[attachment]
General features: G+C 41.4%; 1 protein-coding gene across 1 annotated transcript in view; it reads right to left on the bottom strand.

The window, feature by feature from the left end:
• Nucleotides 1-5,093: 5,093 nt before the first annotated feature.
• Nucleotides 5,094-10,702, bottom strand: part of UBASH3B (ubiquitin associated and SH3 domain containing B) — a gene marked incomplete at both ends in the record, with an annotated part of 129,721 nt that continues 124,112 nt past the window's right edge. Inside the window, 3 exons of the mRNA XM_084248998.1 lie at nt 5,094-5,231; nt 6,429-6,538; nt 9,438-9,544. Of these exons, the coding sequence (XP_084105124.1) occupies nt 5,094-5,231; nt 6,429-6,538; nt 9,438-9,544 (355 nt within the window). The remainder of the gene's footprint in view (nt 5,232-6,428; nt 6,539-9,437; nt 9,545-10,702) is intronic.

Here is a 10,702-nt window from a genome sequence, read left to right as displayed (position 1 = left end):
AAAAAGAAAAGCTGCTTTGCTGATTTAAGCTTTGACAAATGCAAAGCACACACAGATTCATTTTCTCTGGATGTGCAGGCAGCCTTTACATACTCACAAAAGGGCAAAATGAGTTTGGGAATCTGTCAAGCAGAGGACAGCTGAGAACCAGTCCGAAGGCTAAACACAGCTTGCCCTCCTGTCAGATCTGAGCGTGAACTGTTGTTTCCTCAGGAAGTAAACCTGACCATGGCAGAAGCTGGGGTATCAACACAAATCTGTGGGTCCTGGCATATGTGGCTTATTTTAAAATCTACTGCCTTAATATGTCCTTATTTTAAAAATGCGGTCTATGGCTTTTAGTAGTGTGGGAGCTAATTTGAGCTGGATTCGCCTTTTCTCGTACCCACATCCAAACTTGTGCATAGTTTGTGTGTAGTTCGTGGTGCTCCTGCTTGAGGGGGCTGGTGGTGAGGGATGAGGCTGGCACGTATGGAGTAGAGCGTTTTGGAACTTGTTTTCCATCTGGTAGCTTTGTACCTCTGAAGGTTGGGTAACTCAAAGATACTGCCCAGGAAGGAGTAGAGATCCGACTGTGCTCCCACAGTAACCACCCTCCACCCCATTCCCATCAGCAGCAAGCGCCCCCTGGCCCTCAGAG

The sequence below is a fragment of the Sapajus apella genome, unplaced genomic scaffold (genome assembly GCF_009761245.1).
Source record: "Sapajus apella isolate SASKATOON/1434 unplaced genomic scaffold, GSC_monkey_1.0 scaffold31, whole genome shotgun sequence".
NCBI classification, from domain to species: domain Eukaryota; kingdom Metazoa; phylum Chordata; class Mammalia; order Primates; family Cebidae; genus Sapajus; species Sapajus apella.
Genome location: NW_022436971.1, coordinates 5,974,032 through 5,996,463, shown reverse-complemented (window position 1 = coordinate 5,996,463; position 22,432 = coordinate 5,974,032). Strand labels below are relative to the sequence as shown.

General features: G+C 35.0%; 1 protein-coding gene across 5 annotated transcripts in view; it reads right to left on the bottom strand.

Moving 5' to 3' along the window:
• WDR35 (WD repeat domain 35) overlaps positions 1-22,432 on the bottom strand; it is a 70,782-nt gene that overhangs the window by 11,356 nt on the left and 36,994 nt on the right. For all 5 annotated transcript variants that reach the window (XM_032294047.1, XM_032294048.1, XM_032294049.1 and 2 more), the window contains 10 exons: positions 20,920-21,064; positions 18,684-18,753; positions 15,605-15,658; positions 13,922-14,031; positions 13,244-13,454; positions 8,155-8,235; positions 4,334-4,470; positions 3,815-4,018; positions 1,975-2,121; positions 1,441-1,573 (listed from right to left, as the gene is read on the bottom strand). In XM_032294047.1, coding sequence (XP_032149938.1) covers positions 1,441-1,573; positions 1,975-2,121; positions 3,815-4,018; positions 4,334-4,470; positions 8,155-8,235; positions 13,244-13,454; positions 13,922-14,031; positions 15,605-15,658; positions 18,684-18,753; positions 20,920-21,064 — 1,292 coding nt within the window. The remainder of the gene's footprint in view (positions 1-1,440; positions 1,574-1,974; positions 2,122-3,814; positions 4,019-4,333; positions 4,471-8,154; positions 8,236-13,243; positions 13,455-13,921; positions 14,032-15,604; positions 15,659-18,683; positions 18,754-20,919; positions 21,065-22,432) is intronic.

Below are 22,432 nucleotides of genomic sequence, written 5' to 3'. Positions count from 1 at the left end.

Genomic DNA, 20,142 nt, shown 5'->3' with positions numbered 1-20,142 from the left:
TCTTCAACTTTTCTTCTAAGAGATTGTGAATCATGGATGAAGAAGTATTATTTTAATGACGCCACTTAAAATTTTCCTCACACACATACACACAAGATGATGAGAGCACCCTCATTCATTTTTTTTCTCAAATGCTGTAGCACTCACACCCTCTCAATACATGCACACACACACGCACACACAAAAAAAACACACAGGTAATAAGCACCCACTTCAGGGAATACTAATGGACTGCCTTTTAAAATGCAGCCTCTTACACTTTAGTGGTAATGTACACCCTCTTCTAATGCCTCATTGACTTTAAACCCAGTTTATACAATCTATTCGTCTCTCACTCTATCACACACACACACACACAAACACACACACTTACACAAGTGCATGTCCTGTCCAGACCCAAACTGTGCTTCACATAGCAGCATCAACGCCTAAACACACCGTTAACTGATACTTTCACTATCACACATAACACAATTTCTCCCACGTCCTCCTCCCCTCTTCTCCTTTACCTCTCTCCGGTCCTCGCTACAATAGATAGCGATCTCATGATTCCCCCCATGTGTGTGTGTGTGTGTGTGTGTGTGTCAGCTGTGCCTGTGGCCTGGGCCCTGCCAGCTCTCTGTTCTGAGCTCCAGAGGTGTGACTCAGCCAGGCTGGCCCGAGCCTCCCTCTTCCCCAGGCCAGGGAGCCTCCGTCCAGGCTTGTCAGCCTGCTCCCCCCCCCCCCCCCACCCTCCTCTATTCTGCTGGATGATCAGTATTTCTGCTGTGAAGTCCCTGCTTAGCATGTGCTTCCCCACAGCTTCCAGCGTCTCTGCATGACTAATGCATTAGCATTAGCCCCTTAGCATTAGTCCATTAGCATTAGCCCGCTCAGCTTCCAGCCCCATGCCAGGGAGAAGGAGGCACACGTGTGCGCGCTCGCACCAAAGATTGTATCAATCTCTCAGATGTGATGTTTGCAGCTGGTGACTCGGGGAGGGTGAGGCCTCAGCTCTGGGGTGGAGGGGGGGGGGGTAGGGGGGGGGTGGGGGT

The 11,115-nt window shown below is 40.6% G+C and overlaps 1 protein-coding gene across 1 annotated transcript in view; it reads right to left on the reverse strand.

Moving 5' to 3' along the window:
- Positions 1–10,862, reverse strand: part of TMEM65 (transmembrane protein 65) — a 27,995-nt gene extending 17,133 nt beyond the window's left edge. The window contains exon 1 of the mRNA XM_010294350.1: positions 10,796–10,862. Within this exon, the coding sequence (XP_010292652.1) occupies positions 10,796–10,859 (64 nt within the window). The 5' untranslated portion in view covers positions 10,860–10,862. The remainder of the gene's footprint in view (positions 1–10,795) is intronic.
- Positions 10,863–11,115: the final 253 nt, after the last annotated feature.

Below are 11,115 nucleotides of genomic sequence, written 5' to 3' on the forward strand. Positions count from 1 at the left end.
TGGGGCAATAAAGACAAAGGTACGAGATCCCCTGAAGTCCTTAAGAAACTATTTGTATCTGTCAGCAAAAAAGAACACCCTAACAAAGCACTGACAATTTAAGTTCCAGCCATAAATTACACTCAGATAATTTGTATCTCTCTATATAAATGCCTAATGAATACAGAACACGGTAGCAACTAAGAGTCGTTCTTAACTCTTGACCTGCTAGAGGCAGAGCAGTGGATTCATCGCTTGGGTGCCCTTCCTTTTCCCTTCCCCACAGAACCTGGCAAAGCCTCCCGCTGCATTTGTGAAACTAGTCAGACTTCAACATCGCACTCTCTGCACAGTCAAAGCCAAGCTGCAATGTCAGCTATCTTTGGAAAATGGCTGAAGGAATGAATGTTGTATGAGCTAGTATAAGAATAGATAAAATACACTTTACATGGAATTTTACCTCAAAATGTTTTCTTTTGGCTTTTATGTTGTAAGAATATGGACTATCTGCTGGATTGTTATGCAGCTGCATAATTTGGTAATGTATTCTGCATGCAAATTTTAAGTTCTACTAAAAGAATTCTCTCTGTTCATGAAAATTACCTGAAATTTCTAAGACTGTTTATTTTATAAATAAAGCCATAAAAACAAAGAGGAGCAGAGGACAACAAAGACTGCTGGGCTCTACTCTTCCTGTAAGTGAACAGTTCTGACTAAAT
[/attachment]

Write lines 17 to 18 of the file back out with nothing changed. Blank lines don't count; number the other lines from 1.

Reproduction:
The 11,115-nt window shown below is 40.6% G+C and overlaps 1 protein-coding gene across 1 annotated transcript in view; it reads right to left on the reverse strand.

Moving 5' to 3' along the window: